The tiny atoll's motto is "Go Slow." I found 13 ways to do that while eating lobster, kayaking, snorkeling the Belize reef, the world's second largest, and hanging out with locals at the local soccer field.
No cars on Caye Caulker; locals go barefoot or by bike.  Two Belizean school kids stop for a smile and a photograph. Belize District  Belize

Morning view
Enjoying a lazy sunrise from a hammock at the end of a palapa.
Morning view Belize District  Belize

No cars on Caye Caulker; locals go barefoot or by bike. Two Belizean school kids stop for a smile and a photograph.
The tiny atoll's motto is "Go Slow." I found 13 ways to do that while eating lobster, kayaking, snorkeling the Belize reef, the world's second largest, and hanging out with locals at the local soccer field.
No cars on Caye Caulker; locals go barefoot or by bike. Two Belizean school kids stop for a smile and a photograph. Belize District  Belize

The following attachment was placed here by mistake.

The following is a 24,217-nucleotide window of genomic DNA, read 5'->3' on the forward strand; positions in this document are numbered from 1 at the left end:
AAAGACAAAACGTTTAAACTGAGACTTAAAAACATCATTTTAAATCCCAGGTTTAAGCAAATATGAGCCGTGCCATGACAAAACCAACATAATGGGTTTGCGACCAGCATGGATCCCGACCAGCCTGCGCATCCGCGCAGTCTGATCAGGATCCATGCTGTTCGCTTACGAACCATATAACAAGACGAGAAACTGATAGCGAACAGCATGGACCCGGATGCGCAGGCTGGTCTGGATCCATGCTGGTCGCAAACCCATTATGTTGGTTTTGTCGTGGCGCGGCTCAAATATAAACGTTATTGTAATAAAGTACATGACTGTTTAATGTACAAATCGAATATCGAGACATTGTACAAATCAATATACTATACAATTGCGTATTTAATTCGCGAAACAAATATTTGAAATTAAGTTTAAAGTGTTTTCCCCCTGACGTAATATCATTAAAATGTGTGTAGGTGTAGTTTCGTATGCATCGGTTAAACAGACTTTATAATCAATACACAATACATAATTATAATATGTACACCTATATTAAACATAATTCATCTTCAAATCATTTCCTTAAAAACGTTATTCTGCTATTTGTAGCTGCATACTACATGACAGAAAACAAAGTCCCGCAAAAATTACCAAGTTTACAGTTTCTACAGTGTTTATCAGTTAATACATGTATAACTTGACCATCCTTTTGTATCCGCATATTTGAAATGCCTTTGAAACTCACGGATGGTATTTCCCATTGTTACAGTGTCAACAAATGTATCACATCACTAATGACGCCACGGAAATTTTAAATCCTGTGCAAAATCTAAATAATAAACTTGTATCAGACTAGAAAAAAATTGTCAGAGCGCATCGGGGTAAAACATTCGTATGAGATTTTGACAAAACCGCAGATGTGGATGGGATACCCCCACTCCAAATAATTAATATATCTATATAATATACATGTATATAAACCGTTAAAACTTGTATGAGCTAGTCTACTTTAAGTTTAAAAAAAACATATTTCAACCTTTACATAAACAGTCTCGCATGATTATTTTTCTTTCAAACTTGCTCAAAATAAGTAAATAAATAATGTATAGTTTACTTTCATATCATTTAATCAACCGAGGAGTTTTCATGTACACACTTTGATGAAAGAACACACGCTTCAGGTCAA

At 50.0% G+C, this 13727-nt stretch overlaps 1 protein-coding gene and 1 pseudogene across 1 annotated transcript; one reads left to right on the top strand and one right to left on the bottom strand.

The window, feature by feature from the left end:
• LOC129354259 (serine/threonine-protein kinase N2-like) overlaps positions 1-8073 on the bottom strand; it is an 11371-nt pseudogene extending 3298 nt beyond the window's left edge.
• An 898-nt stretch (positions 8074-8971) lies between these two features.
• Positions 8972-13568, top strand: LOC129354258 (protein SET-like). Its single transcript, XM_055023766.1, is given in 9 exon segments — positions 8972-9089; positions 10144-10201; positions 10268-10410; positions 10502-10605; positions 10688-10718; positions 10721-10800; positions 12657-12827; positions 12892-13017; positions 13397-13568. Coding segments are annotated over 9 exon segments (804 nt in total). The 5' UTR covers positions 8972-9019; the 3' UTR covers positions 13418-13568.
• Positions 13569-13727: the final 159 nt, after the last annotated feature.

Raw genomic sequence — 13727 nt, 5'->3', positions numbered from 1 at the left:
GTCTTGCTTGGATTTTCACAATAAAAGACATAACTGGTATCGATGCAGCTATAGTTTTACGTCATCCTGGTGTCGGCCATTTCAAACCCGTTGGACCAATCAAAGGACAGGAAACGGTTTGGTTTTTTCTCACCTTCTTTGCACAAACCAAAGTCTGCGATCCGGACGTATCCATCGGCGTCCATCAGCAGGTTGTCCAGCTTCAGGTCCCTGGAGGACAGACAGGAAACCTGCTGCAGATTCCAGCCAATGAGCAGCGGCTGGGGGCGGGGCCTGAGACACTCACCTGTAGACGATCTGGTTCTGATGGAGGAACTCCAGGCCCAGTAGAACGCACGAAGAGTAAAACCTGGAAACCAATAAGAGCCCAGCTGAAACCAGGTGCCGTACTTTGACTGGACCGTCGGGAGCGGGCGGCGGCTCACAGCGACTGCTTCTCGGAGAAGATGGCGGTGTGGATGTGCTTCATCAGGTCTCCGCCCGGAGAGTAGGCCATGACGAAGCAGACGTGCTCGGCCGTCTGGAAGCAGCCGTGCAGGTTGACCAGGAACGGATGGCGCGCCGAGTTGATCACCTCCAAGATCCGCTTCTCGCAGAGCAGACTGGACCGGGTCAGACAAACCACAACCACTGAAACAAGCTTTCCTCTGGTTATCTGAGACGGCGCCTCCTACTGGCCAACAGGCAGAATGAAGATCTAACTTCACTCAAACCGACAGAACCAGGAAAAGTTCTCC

The Split, Caye Caulker
The coral island of Caye Caulker has the motto "go slow," which is reflected in the attitude of both visitors and locals. We arrived at the Split by speedboat from Ambergris Caye. The narrow waterway that divides the island in two provided the perfect opportunity for snorkeling, where we saw tropical fish gathering around the remnants of a crumbled wall that’s fallen to the bottom of the sea. The docks that criss-cross the water are made for sunbathing and soaking up the sociable atmosphere of the island. It also happens to be one of the best places on the island to enjoy the Caribbean sunset. Drinks are provided by the nearby Lazy Lizard, famous for its delectable piña colada made with local rum. Swimming is easy on either side of the Split, but be wary in the deeper water of strong currents and the frequent speedboats that zip through, often with little regard for swimmers. If you’re willing to risk the hazards though, you’ll be rewarded by watching schools of colorful fish, huge starfish and rays swim in the vicinity. The absolute calm of the island allows you to relax in the shallows of the lagoon, where you can hear nothing but the lapping of water and the occasional shout from one local to another. It’s easy to forget that time even exists here.
The Split, Caye Caulker Belize District  Belize